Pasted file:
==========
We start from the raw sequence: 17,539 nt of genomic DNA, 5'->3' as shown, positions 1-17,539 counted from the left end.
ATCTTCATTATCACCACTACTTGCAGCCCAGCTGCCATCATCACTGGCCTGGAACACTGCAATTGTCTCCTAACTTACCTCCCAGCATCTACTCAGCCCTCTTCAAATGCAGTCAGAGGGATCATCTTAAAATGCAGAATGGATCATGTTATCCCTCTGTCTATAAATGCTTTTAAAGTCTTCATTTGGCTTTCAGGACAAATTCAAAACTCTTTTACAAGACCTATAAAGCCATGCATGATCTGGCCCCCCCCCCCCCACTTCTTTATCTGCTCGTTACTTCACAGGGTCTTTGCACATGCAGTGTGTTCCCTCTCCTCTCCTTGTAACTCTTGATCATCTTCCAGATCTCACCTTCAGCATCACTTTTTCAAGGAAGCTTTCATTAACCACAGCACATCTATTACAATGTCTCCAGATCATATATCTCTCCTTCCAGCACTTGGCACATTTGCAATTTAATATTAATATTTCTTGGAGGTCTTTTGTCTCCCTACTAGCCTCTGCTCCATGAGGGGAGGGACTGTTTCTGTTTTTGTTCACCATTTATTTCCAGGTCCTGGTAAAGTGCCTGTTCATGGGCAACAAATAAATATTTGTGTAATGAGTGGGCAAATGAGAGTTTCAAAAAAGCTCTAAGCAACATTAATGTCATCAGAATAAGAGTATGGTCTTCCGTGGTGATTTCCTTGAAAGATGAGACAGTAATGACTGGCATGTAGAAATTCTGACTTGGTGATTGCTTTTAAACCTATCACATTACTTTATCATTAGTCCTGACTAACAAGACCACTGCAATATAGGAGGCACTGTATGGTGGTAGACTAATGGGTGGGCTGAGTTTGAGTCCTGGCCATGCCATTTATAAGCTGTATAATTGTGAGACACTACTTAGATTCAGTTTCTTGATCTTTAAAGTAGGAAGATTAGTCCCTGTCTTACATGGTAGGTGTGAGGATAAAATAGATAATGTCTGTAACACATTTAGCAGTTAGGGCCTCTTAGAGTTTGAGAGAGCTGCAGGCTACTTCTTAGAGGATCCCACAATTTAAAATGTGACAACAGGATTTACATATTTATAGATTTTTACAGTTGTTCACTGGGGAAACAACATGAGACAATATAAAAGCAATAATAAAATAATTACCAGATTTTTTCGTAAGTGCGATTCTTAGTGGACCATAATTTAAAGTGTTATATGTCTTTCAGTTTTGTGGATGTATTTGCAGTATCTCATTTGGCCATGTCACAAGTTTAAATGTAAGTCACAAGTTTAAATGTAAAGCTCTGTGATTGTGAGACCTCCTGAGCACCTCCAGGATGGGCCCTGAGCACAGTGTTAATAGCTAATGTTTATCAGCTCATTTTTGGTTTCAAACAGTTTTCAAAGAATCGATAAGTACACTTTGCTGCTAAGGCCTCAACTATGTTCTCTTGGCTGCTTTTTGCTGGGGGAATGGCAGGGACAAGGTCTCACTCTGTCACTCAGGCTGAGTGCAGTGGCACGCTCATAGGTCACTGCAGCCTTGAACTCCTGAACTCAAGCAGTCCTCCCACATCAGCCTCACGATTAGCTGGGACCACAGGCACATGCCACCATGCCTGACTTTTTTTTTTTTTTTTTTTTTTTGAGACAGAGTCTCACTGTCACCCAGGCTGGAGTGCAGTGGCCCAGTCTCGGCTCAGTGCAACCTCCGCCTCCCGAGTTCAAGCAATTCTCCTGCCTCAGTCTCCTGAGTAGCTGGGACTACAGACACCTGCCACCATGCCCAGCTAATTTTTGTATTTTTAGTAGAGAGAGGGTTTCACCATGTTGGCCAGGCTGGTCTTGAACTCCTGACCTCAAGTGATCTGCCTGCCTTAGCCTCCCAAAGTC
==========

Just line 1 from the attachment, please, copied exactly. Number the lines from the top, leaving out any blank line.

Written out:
We start from the raw sequence: 17,539 nt of genomic DNA, 5'->3' as shown, positions 1-17,539 counted from the left end.